I also see Nancy as a good person who willed much of her property and wealth to her own kin, mainly three nieces whom she cared about.  She devised the house to them "to live in during their single hood as long as they should agree".  Further she left to them her old "servant Issac to do for them" .  And even more, left funds to provide for him "should he get past laboring for support".  How about that - a retirement plan for a slave!?
Nancy didn't just go back to live with her Utley relatives. She made her own way.
Nancy did not inherit wealth from her father - just one young slave girl.  Her brothers got the property and money. She made it herself in a man's world and is to be admired for that.
I wish I could tell you how she did it - I can only see the result.- Allen Holleman

An important announcement below:

THE CHRISTOPHER HOLLYMAN, SR.
 HISTORICAL SOCIETY

Executive Committee
Tina Peddie (California) Jeanette Holiman Stewart (Texas), Allen Holleman (North Carolina), Glenn N. Holliman (Pennsylvania), Lynn Holliman (Texas) Glenda Norris (Alabama), Sue Jones (Wyoming), Joseph Parker (Texas), Denise Goff (Virginia) and Sandra Torbert French (Florida)

CORDIALLY INVITE YOU
to
The Inaugural Meeting of the Society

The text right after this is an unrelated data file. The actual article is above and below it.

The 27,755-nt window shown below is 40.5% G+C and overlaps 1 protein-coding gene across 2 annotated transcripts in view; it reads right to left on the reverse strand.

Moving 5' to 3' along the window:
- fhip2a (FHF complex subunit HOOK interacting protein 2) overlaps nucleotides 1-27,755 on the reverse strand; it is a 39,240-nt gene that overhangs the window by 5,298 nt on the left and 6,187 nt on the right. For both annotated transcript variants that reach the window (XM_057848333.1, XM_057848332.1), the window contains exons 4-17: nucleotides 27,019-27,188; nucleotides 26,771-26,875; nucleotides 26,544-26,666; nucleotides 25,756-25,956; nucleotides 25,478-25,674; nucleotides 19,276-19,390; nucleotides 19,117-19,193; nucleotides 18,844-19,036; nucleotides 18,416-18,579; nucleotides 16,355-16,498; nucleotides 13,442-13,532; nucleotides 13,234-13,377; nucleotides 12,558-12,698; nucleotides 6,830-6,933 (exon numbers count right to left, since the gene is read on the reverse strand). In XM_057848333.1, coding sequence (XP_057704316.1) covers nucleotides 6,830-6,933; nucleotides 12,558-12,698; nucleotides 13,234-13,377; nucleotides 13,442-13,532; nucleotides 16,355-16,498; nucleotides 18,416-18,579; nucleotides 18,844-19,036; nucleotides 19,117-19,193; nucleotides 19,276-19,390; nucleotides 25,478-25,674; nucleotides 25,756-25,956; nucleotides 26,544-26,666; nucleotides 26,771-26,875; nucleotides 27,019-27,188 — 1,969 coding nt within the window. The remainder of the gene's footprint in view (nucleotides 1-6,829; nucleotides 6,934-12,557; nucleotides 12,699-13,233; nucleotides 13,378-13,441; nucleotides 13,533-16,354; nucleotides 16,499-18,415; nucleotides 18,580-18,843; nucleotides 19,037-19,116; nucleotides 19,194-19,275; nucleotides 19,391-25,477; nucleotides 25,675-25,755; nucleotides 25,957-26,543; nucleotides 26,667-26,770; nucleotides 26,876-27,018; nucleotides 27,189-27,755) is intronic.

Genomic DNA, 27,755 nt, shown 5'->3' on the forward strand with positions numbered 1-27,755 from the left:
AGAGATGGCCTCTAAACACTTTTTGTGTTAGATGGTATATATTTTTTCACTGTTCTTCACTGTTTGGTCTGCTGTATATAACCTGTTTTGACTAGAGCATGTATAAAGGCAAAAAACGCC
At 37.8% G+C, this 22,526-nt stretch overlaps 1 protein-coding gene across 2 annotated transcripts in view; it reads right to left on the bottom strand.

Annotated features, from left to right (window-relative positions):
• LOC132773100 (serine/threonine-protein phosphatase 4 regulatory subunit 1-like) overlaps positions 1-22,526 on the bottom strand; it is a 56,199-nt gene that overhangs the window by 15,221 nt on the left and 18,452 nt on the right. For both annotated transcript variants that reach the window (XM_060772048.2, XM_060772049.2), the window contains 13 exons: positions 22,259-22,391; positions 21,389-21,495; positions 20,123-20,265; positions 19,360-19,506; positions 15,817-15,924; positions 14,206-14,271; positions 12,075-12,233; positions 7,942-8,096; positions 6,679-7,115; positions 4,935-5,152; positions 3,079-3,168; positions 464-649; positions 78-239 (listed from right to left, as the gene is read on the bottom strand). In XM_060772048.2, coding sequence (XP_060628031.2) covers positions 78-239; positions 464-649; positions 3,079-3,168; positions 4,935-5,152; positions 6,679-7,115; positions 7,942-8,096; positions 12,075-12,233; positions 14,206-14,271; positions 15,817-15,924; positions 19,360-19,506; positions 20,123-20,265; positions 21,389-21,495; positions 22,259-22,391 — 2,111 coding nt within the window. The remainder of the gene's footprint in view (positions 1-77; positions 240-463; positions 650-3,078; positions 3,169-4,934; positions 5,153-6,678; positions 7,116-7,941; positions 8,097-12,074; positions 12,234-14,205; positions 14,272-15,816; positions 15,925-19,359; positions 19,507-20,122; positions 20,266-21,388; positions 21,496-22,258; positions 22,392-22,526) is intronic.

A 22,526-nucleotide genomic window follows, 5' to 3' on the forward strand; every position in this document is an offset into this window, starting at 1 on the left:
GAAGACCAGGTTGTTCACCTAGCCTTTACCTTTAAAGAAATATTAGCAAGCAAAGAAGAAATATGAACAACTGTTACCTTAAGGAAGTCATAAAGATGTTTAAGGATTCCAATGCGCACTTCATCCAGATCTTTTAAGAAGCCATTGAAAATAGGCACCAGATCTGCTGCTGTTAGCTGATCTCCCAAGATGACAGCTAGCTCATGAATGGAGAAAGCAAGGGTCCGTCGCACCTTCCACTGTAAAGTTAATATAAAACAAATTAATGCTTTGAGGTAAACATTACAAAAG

at
SMITHFIELD
ISLE OF WIGHT COUNTY
VIRGINIA
MARCH 31- APRIL 2, 2016
FOR
A ONCE IN A LIFETIME TOUR TO THE CHRISTOPHER HOLLYMAN'S PLANTATION CA 1682
AND
OTHER HISTORIC HOLLYMAN SITES
AND
TWO DAYS OF SEMINARS
and Round Table Discussions
ON
THE HOLLYMANS of ENGLAND
AND
SUBSEQUENT MIGRATIONS
THROUGH OUT THE USA
PLUS
SESSIONS ON HOW TO TRACE YOUR HOLLYMAN DNA, THE MASSIVE FAMILY TREE (at www.Ancestry.com), HOLLYMAN WEB SITES, THE JAMESTOWN SOCIETY AND THE NEW HOLLIMAN ARCHIVES FOR HOLLYMANS (ALL SPELLINGS) AND ASSOCIATED FAMILIES!

If you trace your ancestry to Christopher Hollyman, Sr. (1618-1691) you will not want to miss this national gathering of his descendants in the ancestral home of almost all North American Hollemans, Hollimans (and various spellings).

Our Registration Center and Gathering Place for Seminars and Dinners will be the Smithfield Inn, 112 Main Street, Smithfield, VA (757-357-1732).


As the Smithfield Inn is sold out for lodging, a special rate has been secured at the near-bye Hampton Inn.  Guests may book individual reservations under the name of Holliman Family Reunion.  One may call the hotel direct at 757-365-4760 or go to www.smithfieldsuitesva.hamptoninn.com.


·       Enter the dates ranging from March 31-April 2, 2016.
·       Click on Add Special Rate Code and enter the Group Code (HFR).